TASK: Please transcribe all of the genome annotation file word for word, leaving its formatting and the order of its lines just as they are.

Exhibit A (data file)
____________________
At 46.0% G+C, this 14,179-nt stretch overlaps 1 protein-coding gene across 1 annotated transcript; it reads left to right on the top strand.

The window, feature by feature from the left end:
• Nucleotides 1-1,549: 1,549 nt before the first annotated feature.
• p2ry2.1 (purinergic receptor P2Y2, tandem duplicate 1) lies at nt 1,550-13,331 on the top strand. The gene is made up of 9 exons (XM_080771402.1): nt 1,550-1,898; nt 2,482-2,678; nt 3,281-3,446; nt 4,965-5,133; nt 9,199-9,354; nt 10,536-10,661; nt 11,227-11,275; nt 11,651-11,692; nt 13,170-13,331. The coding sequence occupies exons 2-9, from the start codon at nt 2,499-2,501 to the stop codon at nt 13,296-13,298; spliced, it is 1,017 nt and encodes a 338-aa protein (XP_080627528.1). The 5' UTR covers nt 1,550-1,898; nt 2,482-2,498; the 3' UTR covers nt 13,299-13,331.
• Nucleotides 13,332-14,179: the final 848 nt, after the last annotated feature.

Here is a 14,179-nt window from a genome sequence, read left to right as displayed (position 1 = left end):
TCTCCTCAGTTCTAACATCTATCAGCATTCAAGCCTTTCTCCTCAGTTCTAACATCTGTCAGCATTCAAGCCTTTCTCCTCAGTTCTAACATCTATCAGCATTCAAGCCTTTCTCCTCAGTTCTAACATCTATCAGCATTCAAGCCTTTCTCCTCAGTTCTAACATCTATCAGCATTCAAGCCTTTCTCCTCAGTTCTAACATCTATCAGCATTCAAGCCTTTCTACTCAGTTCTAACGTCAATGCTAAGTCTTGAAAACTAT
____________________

At 46.0% G+C, this 14,179-nt stretch overlaps 1 protein-coding gene across 1 annotated transcript; it reads left to right on the top strand.

The window, feature by feature from the left end:
• Nucleotides 1-1,549: 1,549 nt before the first annotated feature.
• p2ry2.1 (purinergic receptor P2Y2, tandem duplicate 1) lies at nt 1,550-13,331 on the top strand. The gene is made up of 9 exons (XM_080771402.1): nt 1,550-1,898; nt 2,482-2,678; nt 3,281-3,446; nt 4,965-5,133; nt 9,199-9,354; nt 10,536-10,661; nt 11,227-11,275; nt 11,651-11,692; nt 13,170-13,331. The coding sequence occupies exons 2-9, from the start codon at nt 2,499-2,501 to the stop codon at nt 13,296-13,298; spliced, it is 1,017 nt and encodes a 338-aa protein (XP_080627528.1). The 5' UTR covers nt 1,550-1,898; nt 2,482-2,498; the 3' UTR covers nt 13,299-13,331.
• Nucleotides 13,332-14,179: the final 848 nt, after the last annotated feature.

Here is a 14,179-nt window from a genome sequence, read left to right as displayed (position 1 = left end):
TCTCCTCAGTTCTAACATCTATCAGCATTCAAGCCTTTCTCCTCAGTTCTAACATCTGTCAGCATTCAAGCCTTTCTCCTCAGTTCTAACATCTATCAGCATTCAAGCCTTTCTCCTCAGTTCTAACATCTATCAGCATTCAAGCCTTTCTCCTCAGTTCTAACATCTATCAGCATTCAAGCCTTTCTCCTCAGTTCTAACATCTATCAGCATTCAAGCCTTTCTACTCAGTTCTAACGTCAATGCTAAGTCTTGAAAACTAT